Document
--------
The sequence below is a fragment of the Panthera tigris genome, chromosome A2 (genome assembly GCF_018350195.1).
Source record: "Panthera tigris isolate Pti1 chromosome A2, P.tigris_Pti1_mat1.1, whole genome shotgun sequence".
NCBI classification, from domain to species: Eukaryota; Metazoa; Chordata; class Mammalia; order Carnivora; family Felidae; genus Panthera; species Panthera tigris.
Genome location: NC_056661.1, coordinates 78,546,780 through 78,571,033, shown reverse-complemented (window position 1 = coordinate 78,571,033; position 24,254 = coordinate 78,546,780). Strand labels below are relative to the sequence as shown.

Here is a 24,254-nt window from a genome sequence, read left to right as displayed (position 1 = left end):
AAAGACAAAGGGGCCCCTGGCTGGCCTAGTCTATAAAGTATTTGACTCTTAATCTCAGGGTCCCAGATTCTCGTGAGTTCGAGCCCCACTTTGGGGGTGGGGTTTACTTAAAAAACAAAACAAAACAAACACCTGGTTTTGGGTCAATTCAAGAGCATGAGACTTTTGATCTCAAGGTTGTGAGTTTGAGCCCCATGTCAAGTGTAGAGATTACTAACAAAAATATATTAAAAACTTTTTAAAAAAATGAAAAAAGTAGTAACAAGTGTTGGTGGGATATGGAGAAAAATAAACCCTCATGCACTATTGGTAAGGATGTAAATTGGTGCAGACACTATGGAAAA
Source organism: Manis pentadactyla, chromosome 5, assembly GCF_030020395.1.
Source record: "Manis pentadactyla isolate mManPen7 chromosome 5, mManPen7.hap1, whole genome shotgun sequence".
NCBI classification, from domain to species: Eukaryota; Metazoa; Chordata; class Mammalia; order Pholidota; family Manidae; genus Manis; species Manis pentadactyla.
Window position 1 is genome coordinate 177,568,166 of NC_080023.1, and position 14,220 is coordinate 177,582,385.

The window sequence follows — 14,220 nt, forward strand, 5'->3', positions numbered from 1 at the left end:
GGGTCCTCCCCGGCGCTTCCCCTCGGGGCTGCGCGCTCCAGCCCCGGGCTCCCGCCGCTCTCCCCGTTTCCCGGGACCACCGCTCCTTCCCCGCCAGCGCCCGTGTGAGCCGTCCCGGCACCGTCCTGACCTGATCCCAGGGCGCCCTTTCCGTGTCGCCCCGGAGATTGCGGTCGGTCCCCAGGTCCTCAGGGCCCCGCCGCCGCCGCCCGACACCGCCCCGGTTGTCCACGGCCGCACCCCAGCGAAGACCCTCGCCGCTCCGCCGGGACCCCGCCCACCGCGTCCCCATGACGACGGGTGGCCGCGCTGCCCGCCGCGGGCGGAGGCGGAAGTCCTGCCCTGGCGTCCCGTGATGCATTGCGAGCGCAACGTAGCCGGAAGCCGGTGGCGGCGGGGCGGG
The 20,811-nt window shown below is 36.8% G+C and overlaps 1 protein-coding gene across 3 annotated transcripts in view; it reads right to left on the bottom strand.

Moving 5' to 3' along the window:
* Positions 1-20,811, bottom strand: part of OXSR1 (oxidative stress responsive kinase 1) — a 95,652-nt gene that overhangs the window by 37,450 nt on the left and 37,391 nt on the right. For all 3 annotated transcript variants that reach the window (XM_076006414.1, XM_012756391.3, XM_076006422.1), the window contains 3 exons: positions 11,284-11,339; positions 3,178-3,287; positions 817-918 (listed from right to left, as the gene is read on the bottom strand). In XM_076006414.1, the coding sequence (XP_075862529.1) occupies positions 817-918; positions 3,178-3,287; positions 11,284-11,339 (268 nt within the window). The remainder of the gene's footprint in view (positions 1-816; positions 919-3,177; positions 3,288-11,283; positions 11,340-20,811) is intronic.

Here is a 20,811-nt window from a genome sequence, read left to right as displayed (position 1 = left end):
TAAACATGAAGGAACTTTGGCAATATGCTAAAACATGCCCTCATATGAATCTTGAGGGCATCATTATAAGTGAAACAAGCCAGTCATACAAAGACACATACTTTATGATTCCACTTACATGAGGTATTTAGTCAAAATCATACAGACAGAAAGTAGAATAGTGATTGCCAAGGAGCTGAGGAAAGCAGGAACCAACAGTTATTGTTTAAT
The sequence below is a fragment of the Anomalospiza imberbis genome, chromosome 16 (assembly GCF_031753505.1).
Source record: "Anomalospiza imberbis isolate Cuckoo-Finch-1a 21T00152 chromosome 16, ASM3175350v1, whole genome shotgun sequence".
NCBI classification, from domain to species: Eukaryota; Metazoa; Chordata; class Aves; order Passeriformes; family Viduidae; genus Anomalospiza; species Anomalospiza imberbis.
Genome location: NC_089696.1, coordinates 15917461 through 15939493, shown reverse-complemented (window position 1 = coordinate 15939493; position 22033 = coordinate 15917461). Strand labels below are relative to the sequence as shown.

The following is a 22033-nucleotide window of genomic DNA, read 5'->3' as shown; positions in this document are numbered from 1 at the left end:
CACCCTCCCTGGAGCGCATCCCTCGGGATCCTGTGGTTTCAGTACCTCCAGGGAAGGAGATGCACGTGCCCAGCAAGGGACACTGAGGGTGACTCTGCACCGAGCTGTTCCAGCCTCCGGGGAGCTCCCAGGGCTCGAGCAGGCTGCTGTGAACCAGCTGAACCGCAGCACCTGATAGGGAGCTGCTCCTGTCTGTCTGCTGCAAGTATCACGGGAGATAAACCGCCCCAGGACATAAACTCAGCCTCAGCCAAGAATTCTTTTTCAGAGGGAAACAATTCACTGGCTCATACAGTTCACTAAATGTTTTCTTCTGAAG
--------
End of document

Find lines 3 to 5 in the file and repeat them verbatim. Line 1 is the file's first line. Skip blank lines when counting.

NCBI classification, from domain to species: Eukaryota; Metazoa; Chordata; class Mammalia; order Carnivora; family Felidae; genus Panthera; species Panthera tigris.
Genome location: NC_056661.1, coordinates 78,546,780 through 78,571,033, shown reverse-complemented (window position 1 = coordinate 78,571,033; position 24,254 = coordinate 78,546,780). Strand labels below are relative to the sequence as shown.

Here is a 24,254-nt window from a genome sequence, read left to right as displayed (position 1 = left end):